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 - Northwestern Memorial Hospital - Chicago

Ventricular Assist Device

A ventricular assist device (VAD) is a mechanical device (“heart pump”) that circulates blood throughout the body when the heart is too weak to pump blood on its own. A small electric motor inside the VAD drives the pump. A left ventricular assist device (LVAD or LVAS) pulls blood from the left ventricle and delivers the blood to the aorta and then out to the rest of the body.

 

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Experts in VAD Technology and Surgery

Northwestern Memorial supports patients with the most current VAD research and technology. We are fully approved by Medicare the Joint Commission on VADs to perform bridge therapy (to safely support a patient to a heart transplant) or destination therapy (for patients ineligible for heart transplant). 

Northwestern Memorial’s Center for Heart Failure at the Bluhm Cardiovascular Institute is led by Allen S. Anderson, MD, and Edwin C. McGee, MD. Dr. Anderson is a cardiologist, medical director of the Center for Heart Failure and the medical director of Heart Transplantation and Mechanical Assistance. He is responsible for pre- and post-operative patient management both in the hospital and at home. Dr. McGee is a cardiothoracic surgeon, surgical director of the Center for Heart Failure and the surgical director of Heart Transplantation and Mechanical Assistance. Dr. McGee has extensive experience in both ventricular assist devices and heart transplantation, and also is responsible for post-operative patient management.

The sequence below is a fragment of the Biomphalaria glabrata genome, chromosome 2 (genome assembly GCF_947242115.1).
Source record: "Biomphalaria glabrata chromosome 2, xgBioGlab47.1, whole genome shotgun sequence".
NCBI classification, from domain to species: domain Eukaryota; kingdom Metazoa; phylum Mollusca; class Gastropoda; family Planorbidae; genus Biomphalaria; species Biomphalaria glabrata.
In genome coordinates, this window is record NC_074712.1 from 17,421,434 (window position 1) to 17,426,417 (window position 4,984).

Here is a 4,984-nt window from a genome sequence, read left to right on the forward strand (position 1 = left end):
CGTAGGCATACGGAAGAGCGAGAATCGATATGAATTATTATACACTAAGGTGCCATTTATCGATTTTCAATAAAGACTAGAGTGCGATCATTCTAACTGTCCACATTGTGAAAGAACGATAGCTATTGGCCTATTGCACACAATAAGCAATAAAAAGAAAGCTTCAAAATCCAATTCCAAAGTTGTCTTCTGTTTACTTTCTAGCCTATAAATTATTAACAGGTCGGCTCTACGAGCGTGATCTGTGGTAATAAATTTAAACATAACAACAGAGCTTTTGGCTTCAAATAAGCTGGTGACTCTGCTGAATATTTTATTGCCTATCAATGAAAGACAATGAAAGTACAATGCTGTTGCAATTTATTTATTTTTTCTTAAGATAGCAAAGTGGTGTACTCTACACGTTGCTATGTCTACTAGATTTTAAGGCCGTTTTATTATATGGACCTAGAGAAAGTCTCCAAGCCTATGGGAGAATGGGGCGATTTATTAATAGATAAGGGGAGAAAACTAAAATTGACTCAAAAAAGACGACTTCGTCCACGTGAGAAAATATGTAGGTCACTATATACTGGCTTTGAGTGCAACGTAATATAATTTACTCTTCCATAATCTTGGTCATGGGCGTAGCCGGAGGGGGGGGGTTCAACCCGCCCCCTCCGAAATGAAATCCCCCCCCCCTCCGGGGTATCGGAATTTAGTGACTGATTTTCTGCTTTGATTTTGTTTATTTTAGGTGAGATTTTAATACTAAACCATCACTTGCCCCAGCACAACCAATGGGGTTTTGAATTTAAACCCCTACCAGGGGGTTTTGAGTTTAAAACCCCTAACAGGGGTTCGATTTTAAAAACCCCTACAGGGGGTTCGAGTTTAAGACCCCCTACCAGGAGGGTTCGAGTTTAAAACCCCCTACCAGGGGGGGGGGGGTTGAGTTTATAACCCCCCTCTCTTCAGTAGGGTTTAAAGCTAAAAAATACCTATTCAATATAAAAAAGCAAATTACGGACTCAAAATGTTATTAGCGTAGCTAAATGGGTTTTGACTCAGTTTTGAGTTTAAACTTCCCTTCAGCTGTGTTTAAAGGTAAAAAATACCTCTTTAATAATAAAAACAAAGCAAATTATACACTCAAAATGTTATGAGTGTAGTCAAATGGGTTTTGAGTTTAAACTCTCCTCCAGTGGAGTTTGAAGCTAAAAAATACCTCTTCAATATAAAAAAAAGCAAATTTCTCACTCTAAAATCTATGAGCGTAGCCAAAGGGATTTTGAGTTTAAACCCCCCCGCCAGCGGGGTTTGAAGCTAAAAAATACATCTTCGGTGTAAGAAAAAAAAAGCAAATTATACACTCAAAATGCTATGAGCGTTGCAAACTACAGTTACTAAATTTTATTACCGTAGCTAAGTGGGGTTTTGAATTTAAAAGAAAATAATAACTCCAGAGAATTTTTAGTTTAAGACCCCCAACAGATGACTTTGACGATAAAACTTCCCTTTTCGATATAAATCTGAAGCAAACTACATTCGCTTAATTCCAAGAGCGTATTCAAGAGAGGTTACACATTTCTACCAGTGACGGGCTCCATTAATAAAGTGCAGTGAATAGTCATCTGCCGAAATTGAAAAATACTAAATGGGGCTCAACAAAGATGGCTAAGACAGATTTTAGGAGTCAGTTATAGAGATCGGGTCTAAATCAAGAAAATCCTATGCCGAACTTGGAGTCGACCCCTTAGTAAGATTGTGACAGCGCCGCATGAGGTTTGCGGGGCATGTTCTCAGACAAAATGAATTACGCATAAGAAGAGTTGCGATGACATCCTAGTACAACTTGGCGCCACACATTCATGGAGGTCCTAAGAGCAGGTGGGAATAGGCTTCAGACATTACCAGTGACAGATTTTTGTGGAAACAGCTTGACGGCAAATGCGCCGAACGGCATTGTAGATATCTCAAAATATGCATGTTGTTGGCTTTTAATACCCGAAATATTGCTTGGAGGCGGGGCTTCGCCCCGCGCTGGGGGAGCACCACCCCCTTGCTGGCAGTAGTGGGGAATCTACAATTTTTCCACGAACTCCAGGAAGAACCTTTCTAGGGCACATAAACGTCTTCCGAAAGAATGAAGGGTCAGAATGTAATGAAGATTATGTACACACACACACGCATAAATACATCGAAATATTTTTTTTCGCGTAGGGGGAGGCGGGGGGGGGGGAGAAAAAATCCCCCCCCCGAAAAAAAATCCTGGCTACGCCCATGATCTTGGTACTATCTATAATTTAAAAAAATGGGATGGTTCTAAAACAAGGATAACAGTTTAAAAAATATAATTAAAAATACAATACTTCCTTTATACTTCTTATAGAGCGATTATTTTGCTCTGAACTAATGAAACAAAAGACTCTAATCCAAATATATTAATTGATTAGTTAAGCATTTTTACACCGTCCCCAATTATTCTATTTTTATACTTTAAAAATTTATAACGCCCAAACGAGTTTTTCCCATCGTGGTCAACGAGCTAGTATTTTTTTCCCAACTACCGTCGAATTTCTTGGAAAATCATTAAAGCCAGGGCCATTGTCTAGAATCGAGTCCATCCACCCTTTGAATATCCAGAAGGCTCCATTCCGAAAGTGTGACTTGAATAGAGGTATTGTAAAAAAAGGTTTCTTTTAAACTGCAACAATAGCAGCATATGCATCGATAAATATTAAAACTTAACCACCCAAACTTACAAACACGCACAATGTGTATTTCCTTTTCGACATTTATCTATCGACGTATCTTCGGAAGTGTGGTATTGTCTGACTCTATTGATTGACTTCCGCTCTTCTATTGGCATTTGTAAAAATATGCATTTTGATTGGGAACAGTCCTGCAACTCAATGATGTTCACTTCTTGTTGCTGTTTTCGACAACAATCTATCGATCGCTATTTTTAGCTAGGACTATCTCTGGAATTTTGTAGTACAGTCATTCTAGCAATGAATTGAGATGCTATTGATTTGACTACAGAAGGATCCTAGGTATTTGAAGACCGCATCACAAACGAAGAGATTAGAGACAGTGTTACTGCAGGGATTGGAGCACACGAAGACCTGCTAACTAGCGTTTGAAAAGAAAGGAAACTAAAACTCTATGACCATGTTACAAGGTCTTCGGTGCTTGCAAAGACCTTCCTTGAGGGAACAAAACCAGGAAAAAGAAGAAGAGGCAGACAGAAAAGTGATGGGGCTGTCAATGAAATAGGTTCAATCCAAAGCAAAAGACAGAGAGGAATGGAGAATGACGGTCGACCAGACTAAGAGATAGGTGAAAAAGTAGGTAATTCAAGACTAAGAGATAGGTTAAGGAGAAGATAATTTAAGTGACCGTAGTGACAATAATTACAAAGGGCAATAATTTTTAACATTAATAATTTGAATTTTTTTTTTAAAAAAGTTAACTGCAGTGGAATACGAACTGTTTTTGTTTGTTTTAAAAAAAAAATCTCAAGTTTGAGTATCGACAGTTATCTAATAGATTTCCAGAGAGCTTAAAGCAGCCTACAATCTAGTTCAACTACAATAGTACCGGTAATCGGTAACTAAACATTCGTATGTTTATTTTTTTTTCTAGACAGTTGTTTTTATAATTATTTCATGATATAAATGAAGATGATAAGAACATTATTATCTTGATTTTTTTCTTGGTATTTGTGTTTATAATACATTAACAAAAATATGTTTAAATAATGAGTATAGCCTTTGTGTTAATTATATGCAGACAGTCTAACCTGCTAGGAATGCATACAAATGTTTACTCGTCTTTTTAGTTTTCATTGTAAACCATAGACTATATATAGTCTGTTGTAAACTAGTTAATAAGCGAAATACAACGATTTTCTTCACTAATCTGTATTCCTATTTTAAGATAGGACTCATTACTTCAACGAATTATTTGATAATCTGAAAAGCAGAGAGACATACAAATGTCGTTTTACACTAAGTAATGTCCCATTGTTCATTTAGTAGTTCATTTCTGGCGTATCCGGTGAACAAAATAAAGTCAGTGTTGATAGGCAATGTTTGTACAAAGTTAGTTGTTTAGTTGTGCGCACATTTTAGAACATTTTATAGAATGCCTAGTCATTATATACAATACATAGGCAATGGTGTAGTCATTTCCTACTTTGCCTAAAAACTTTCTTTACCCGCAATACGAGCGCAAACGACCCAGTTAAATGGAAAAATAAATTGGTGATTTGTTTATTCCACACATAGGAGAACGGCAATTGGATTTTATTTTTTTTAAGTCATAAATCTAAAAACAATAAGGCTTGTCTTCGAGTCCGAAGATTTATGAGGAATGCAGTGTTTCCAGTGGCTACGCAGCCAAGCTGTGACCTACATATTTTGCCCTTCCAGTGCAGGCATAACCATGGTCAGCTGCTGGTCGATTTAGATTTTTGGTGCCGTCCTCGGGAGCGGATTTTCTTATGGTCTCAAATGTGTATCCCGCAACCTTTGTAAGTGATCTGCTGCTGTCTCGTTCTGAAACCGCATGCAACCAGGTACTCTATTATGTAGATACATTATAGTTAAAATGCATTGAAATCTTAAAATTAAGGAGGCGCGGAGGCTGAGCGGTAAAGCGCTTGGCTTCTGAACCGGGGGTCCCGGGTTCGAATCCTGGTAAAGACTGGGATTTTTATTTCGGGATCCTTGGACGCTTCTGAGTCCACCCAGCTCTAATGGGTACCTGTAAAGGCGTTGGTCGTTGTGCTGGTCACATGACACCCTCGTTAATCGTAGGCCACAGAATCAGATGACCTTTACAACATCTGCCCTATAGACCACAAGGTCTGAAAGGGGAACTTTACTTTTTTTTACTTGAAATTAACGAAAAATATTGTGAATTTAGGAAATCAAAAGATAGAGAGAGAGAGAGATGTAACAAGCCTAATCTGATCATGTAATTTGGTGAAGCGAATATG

VAD implantation at Northwestern Memorial is performed by highly skilled cardiac surgeons with extensive experience in this specialty. Surgeons work as a team with cardiologists, nurses and other staff who coordinate in-hospital care and outpatient management. We have a dedicated VAD clinic that coordinates outpatient VAD management.

Three Parts of a VAD

A small electronic computer controller regulates the three parts of the VAD that make the pump work.
  • A small round pump, weighing about one pound, is attached to your heart. It boosts the flow of blood to your body. Blood is pulled out of your failing left ventricle and pumped into the ascending aorta—the large blood vessel exiting the heart.
  • A small electronic computer controller regulates how the pump works.
  • Batteries, carried outside your body, are connected to the pump with a cable (or “driveline”) that enters your body through the skin. The battery system is either worn under or on top of your clothing.
VADs are designed to restore blood flow throughout the body, enabling patients to breathe more easily and feel less fatigued. With a VAD, your organs will receive more blood than they did before surgery, which will likely improve their function.
 
After receiving a VAD, patients generally feel more energetic and can resume normal activities. Many patients are able to return to work and resume hobbies they haven’t been able to do for years.

Will a VAD Improve Your Heart Function?

VADs can help many people with advanced-stage heart failure—people who are failing conventional therapy and have been told they don't have many options.
  • VADs are commonly used to safely support a patient while the wait for a heart transplant (also called “bridge therapy”).
  • We sometimes use VADs to support patients with end-stage (Stage D) heart failure and who are ineligible for heart transplant (also called “destination therapy”).
  • Occasionally, young people who receive VADs can achieve full heart function recovery. Sometimes those patients can later have their VADs removed.

The VAD Implantation Procedure